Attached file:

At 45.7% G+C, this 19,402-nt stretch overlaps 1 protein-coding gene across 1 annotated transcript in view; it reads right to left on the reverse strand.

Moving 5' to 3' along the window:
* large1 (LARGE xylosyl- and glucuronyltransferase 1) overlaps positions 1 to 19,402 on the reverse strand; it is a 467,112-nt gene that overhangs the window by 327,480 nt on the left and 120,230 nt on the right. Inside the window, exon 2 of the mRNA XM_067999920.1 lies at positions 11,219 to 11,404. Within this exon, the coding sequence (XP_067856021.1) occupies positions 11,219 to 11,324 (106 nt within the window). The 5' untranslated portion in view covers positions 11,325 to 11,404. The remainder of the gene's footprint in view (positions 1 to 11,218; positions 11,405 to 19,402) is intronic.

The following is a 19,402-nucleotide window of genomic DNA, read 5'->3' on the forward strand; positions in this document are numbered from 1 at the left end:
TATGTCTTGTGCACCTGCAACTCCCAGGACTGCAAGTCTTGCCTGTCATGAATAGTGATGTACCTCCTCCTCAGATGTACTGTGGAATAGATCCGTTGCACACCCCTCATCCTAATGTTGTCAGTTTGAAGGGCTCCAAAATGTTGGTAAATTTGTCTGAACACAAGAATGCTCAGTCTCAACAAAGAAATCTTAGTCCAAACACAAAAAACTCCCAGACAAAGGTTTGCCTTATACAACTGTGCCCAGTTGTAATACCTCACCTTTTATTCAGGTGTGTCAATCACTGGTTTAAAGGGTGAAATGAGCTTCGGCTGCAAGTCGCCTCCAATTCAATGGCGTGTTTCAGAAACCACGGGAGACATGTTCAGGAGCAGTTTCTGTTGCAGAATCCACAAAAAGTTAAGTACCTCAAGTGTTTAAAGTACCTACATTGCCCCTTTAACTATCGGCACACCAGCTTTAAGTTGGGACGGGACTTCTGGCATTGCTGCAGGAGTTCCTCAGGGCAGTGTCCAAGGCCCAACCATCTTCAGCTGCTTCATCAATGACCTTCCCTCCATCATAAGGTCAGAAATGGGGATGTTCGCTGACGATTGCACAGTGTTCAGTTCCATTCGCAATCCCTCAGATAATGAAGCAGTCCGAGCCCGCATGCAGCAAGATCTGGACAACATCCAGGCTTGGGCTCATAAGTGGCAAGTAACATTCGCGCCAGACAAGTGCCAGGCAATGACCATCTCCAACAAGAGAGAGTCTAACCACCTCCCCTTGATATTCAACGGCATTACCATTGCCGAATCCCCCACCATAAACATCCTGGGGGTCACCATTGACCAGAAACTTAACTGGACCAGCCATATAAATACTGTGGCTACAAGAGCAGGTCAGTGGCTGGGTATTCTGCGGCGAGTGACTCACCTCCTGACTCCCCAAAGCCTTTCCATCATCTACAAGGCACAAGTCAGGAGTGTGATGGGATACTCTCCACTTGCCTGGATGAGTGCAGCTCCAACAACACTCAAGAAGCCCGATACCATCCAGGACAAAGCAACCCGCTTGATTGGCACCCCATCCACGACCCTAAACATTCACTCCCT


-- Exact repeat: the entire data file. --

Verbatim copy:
At 45.7% G+C, this 19,402-nt stretch overlaps 1 protein-coding gene across 1 annotated transcript in view; it reads right to left on the reverse strand.

Moving 5' to 3' along the window:
* large1 (LARGE xylosyl- and glucuronyltransferase 1) overlaps positions 1 to 19,402 on the reverse strand; it is a 467,112-nt gene that overhangs the window by 327,480 nt on the left and 120,230 nt on the right. Inside the window, exon 2 of the mRNA XM_067999920.1 lies at positions 11,219 to 11,404. Within this exon, the coding sequence (XP_067856021.1) occupies positions 11,219 to 11,324 (106 nt within the window). The 5' untranslated portion in view covers positions 11,325 to 11,404. The remainder of the gene's footprint in view (positions 1 to 11,218; positions 11,405 to 19,402) is intronic.

The following is a 19,402-nucleotide window of genomic DNA, read 5'->3' on the forward strand; positions in this document are numbered from 1 at the left end:
TATGTCTTGTGCACCTGCAACTCCCAGGACTGCAAGTCTTGCCTGTCATGAATAGTGATGTACCTCCTCCTCAGATGTACTGTGGAATAGATCCGTTGCACACCCCTCATCCTAATGTTGTCAGTTTGAAGGGCTCCAAAATGTTGGTAAATTTGTCTGAACACAAGAATGCTCAGTCTCAACAAAGAAATCTTAGTCCAAACACAAAAAACTCCCAGACAAAGGTTTGCCTTATACAACTGTGCCCAGTTGTAATACCTCACCTTTTATTCAGGTGTGTCAATCACTGGTTTAAAGGGTGAAATGAGCTTCGGCTGCAAGTCGCCTCCAATTCAATGGCGTGTTTCAGAAACCACGGGAGACATGTTCAGGAGCAGTTTCTGTTGCAGAATCCACAAAAAGTTAAGTACCTCAAGTGTTTAAAGTACCTACATTGCCCCTTTAACTATCGGCACACCAGCTTTAAGTTGGGACGGGACTTCTGGCATTGCTGCAGGAGTTCCTCAGGGCAGTGTCCAAGGCCCAACCATCTTCAGCTGCTTCATCAATGACCTTCCCTCCATCATAAGGTCAGAAATGGGGATGTTCGCTGACGATTGCACAGTGTTCAGTTCCATTCGCAATCCCTCAGATAATGAAGCAGTCCGAGCCCGCATGCAGCAAGATCTGGACAACATCCAGGCTTGGGCTCATAAGTGGCAAGTAACATTCGCGCCAGACAAGTGCCAGGCAATGACCATCTCCAACAAGAGAGAGTCTAACCACCTCCCCTTGATATTCAACGGCATTACCATTGCCGAATCCCCCACCATAAACATCCTGGGGGTCACCATTGACCAGAAACTTAACTGGACCAGCCATATAAATACTGTGGCTACAAGAGCAGGTCAGTGGCTGGGTATTCTGCGGCGAGTGACTCACCTCCTGACTCCCCAAAGCCTTTCCATCATCTACAAGGCACAAGTCAGGAGTGTGATGGGATACTCTCCACTTGCCTGGATGAGTGCAGCTCCAACAACACTCAAGAAGCCCGATACCATCCAGGACAAAGCAACCCGCTTGATTGGCACCCCATCCACGACCCTAAACATTCACTCCCT